A New Media Model Emerges

A new business model is emerging for media companies, consisting of a traditional core combined with a confederation of sites. Nate Silver‘s relationship with the New York Times and now with ESPN, and <re/code>‘s relationship with NBC and in it’s previous incarnation as AllThingsD with the Wall Street Journal, are examples. As more journalists decide to […]

Journalists: Brands Not Commodities

Reading about Glam Media’s “Facebook in a box for content creators” reminded me of Gene Weingarten’s article in the Washington Post a few weeks ago lamenting the deleterious effect of branding on journalism. The Glam tools, of course, exist to help its writers develop and build their own brands. What’s more, Glam believes that authors […]

News Comes “Full Circle”

The industry is being reshaped by technology—but by undermining the mass media’s business models, that technology is in many ways returning the industry to the more vibrant, freewheeling and discursive ways of the pre-industrial era. From The Economist

Tim Wu – Dangerous If Serious

Tim Wu, the Columbia Law School prof who coined the term “net neutrality” and current senior adviser at the FTC, was profiled in a recent article in The Chronicle of Higher Education. He quickly comes off just a bit too cute for his own good, ticking off every box on the hipster checklist – tattoos, […]

Do Journalists Really Beg for the Rope to Hang Themselves?

Discussing the Huffington Post in his February 13th Monday Note, Frédéric Filloux states that “original publishers are giving the ‘aggrelooter’ the rope it will use to hang them.” He was prompted to make this statement by a post on HuffPo by a staffer amusingly named Jason Linkins. In his post last week Linkins says: All day long, […]

Print Magazines Still Alive

The press release for Deloitte’s “State of the Media Democracy” survey contains three pretty amazing paragraphs about the state of print magazines. First this: According to the survey, since 2007 a consistent 70 percent of Americans state that they enjoy reading printed magazines even though they know that they could find most of the same […]

New Formats, New Methods, Better Brands

While there’s no denying the fact that online content producers must develop revenue legs other than advertising, there’s also no denying that advertising is not holding up it’s end of the bargain. The reasons are myriad from advertisers who measure branding advertising with direct response metrics to publishers who consign ads to web page “ad […]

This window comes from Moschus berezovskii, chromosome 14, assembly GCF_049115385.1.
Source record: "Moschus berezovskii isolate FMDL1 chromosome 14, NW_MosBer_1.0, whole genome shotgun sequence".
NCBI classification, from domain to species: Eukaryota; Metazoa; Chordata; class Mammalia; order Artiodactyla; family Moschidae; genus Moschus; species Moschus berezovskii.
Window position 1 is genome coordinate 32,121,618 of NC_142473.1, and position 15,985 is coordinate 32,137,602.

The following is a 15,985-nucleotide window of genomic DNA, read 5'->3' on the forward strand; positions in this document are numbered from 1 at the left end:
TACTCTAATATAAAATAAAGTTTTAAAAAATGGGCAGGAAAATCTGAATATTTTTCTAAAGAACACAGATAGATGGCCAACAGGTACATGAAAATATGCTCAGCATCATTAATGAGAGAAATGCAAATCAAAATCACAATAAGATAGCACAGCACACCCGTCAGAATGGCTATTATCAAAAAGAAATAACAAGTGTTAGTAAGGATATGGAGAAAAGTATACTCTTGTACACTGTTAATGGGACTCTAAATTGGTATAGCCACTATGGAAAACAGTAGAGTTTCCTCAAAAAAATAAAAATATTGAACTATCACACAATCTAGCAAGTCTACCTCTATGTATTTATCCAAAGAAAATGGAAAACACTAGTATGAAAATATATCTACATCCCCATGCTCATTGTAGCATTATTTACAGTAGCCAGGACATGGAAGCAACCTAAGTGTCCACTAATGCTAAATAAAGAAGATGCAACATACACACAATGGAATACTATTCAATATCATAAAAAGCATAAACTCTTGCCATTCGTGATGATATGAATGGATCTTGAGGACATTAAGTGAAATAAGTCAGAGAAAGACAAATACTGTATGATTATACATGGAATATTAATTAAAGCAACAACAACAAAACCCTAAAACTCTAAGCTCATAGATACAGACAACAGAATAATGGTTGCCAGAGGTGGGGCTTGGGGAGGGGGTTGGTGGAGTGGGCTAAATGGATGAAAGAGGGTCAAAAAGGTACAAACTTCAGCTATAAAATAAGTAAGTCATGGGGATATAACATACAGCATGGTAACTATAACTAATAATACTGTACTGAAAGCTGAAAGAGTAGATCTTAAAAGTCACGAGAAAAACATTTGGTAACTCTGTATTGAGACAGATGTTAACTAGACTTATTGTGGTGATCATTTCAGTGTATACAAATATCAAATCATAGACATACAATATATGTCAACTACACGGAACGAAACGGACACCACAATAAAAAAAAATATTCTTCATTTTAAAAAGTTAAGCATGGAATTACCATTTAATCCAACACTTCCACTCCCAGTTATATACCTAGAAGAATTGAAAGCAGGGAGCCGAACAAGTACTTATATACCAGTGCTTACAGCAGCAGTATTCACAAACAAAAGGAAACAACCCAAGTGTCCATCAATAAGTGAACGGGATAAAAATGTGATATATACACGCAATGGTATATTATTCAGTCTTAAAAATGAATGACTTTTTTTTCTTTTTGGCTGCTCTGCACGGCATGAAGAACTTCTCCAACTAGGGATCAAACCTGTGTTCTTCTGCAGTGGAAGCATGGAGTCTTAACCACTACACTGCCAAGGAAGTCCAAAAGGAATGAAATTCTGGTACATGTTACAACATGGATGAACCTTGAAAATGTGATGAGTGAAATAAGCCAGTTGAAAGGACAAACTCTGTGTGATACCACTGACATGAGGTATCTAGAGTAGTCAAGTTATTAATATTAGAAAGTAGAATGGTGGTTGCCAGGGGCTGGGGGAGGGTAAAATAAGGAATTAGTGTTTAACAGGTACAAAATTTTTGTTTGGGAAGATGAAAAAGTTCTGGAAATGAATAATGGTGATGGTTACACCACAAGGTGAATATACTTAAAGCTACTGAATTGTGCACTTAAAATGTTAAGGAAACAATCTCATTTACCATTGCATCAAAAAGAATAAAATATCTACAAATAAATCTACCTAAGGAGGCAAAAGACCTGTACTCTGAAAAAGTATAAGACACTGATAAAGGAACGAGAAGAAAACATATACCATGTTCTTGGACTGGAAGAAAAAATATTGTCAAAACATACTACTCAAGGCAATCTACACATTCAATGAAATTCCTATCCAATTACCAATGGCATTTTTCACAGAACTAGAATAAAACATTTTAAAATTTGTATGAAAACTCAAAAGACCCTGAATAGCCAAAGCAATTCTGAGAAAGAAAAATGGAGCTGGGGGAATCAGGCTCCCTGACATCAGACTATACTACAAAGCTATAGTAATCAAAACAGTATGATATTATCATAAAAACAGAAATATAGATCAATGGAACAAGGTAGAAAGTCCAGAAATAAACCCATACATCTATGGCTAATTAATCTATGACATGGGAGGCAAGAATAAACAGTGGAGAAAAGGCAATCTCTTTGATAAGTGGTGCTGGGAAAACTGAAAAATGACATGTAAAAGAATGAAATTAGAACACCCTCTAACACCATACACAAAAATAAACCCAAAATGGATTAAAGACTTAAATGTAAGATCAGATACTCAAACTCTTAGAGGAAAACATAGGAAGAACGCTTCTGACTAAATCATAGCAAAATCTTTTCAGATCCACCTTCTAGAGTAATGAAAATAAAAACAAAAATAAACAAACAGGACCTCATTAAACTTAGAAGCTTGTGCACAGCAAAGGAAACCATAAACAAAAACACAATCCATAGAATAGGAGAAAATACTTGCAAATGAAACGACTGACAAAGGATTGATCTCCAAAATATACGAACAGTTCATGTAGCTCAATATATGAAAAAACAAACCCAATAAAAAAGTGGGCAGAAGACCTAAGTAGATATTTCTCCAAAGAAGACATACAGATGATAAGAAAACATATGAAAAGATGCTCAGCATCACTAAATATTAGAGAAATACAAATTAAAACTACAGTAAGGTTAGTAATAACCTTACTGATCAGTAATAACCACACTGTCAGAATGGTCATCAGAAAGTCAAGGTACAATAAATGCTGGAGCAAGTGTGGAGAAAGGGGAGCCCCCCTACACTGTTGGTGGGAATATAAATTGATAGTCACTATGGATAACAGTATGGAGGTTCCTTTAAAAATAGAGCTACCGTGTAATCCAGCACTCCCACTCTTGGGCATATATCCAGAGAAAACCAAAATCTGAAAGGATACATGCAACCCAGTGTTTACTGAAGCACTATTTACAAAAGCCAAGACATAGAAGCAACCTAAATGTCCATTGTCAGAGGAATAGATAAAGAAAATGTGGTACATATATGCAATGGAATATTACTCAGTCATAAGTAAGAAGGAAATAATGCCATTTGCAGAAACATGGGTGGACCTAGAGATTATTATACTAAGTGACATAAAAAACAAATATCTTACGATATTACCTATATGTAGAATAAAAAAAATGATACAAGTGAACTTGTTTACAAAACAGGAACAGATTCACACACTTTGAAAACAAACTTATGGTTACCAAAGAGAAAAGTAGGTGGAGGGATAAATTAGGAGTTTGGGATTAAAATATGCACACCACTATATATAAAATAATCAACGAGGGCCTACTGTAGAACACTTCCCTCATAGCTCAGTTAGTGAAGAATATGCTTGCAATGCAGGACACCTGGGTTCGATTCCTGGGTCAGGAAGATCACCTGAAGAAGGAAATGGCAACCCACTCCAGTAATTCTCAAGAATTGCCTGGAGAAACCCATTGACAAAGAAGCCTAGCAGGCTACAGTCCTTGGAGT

Tablets: New Ad Formats Are Critical

Word came a few days ago that Crispin Porter + Bogusky is partnering with Bonnier for new tablet ad formats. I can’t imagine why it’s taken this long to focus on new ad formats, but surely it has to do with the content industry’s focus on subscription revenue. Tablet subscriptions have long been mistakenly seen […]

No Really, Why do Magazines Cost So Much on the iPad?

At least some readers are upset at the high prices magazine publishers are charging for iPad versions of their publications, while the publishers try to “see what the market will bear.” An AdAge article backs this up and goes on to state other reasons for the high prices: Publishers might be offering more aggressive iPad […]

Pay Walls Aren’t A Silver Bullet

All the talk about newspapers and other publishers charging for digital content is growing ever more tiresome. We’re left breathlessly waiting for the implementation of pay walls, as if their success means salvation for the content industry. Only it doesn’t. If these publications can retain a substantial portion of their audience (a big if), it […]

Apple Knows, People Want to be Led

In a recent New York Times article on Apple’s new iAds mobile advertising system, Steve Jobs delivered an interesting quote: ‘Search is not where it’s at’ on phones, he said. ‘People are not searching on a mobile device like they are on the desktop.’ A Google spokesman responded with some stats about the growth of […]

Two Points About the iPad

As consumers (and publishers) salivate over the coming launch of the iPad, it has been hailed as the savior of traditional publishers and criticized as a confusing consumer gadget looking for a way to fit in. I think there are two key points to be made: The iPad is important because it provides a strong […]

Virtual Book Party

Last month I participated in a virtual book party for the E-Voter Institute’s latest book, About Face: The Dramatic Impact of the Internet on Politics and Advocacy. Six fellow chapter authors and I discussed the new face of political and advocacy campaigns, trends to watch for in 2010 and 2012, and reaching the loyal base […]